Managing Addiction and Recovery During the COVID-19 Pandemic

The coronavirus disease 2019 (COVID-19) is contributing to mounting stress and anxiety across nearly every population, but it can be especially dangerous for people recovering from addiction.

COVID-19 could hit populations with substance use disorders particularly hard, according to the National Institute on Drug Abuse (NIDA). Because it affects the lungs, COVID-19 can pose a serious threat to people who vape or smoke any drugs, including tobacco. Populations that use opioids and/or methamphetamines also are vulnerable because those drugs adversely affect respiratory and pulmonary health.

NIDA has found that individuals with a substance use disorder are more likely to experience homelessness or incarceration than those in the general population. Homeless people and those in jail or prison are especially at risk of contracting COVID-19.

Finally, while social distancing is critical to maintain health, it can jeopardize recovery and substance abuse treatment.

“When people are active in their addiction, one of the things they do is they isolate. And one of the things that we work on in recovery is getting people connected to the community,” says Robyn Jordan, MD, PhD, director of the Addiction Medicine program at UNC Medical Center. “So what we’re asking people to do now is to go into isolation, which is exactly what we ask them not to do during recovery.”

People may have turned to alcohol and other drugs in the first place because they were lonely and had difficulty relating to others. As an addiction progresses, it’s common for a person to struggle to interact with other people, which leads to more isolation and loneliness. The foundation of recovery is built on connecting those struggling with addiction with a network of support.

“We advocate for people to go to NA (Narcotics Anonymous) meetings and AA (Alcoholics Anonymous) meetings where they can be in person with other people,” Dr. Jordan says.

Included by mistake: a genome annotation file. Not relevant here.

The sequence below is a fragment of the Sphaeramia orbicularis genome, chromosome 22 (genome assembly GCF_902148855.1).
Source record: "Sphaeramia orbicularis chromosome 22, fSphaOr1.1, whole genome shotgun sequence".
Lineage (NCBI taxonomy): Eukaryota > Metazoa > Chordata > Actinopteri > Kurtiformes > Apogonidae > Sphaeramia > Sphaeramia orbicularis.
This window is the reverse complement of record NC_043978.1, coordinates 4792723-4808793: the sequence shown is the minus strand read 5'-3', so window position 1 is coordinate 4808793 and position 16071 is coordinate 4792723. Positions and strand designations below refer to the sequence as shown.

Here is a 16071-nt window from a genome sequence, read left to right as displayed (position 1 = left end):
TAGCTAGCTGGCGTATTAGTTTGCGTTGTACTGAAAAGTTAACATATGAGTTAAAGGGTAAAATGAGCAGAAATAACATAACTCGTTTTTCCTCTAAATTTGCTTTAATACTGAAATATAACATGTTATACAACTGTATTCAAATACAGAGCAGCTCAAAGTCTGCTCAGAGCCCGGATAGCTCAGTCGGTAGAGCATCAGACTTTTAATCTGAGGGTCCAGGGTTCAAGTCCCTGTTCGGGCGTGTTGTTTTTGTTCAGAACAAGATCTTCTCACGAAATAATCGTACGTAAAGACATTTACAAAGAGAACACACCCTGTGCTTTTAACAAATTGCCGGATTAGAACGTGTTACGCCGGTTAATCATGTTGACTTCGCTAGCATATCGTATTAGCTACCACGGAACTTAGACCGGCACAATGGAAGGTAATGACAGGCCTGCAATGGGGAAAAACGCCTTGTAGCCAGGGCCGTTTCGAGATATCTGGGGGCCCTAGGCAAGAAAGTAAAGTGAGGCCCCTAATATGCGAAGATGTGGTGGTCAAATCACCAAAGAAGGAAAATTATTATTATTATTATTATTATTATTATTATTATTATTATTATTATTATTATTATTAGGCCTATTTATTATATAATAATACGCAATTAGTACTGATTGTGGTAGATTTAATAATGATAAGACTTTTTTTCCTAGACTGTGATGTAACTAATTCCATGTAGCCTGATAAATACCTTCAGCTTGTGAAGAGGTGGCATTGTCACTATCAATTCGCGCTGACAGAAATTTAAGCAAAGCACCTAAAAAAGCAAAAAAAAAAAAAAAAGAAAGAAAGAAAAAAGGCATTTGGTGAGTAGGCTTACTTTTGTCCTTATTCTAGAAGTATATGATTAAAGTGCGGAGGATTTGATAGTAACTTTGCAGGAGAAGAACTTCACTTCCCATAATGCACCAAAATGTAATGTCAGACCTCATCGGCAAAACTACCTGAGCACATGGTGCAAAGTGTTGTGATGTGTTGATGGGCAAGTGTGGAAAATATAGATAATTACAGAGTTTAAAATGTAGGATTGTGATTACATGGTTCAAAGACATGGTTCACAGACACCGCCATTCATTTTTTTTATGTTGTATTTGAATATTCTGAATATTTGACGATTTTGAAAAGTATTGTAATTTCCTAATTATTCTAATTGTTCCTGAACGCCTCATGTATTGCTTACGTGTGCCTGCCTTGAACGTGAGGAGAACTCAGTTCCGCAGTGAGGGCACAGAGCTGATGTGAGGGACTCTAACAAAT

If you or someone you love is in recovery or currently struggles with addiction, these tips from Dr. Jordan can help in this difficult time.

1. Find an online support group.

AA, NA and other 12-step recovery programs offer online support groups and opportunities to connect with sponsors. Hundreds of online AA meetings are available all over the world, connecting people in some of the hardest-hit areas of the COVID-19 outbreak.

These programs use digital platforms such as Zoom, Google Hangouts or other free conference call software. Some groups also keep in touch by phone, email or social media.

2. Stay connected with your healthcare provider.

Reach out to your addiction healthcare team to see what support they can offer right now.

Our group is reaching out and contacting patients on a regular basis,” Dr. Jordan says. “We’re doing our best to increase our level of support at a time when we have fewer in-person resources to offer.”

Be sure to work with your provider to obtain medications or refills you may need, and ask if you can visit via virtual appointments. If you do not have an addiction healthcare provider, ask your primary care provider.

3. Take extra precautions if you have an active substance use disorder.

If you or a loved one has an active substance use disorder—meaning you are still using and not in recovery—don’t share supplies such as needles, pipes, vapes or bongs.

“We strongly advocate for people to use clean needles and to never reuse needles,” Dr. Jordan says. “Now everyone is staying home, and there’s less access to syringe exchanges, and we have a lot of concern that people are going to be reusing needles at home, which will cause infection rates to go way up.”

These life-threatening infections include endocarditis, which is an infection of the inner lining of the heart, and osteomyelitis, which is a bone infection that can spread into the bloodstream.

Finally, do not use drugs such as opioids when you are alone, especially if injecting fentanyl or heroin as these can be fatal. If you are alone, call or FaceTime with a friend, and consider stocking up on naloxone, medication designed to rapidly reverse opioid overdose.

If you are with someone who overdoses, call 911 immediately. If you actively use, have relapsed or need recovery assistance, talk to your healthcare provider or contact the UNC Alcohol and Substance Abuse Outpatient Treatment Program at (984) 974-6320.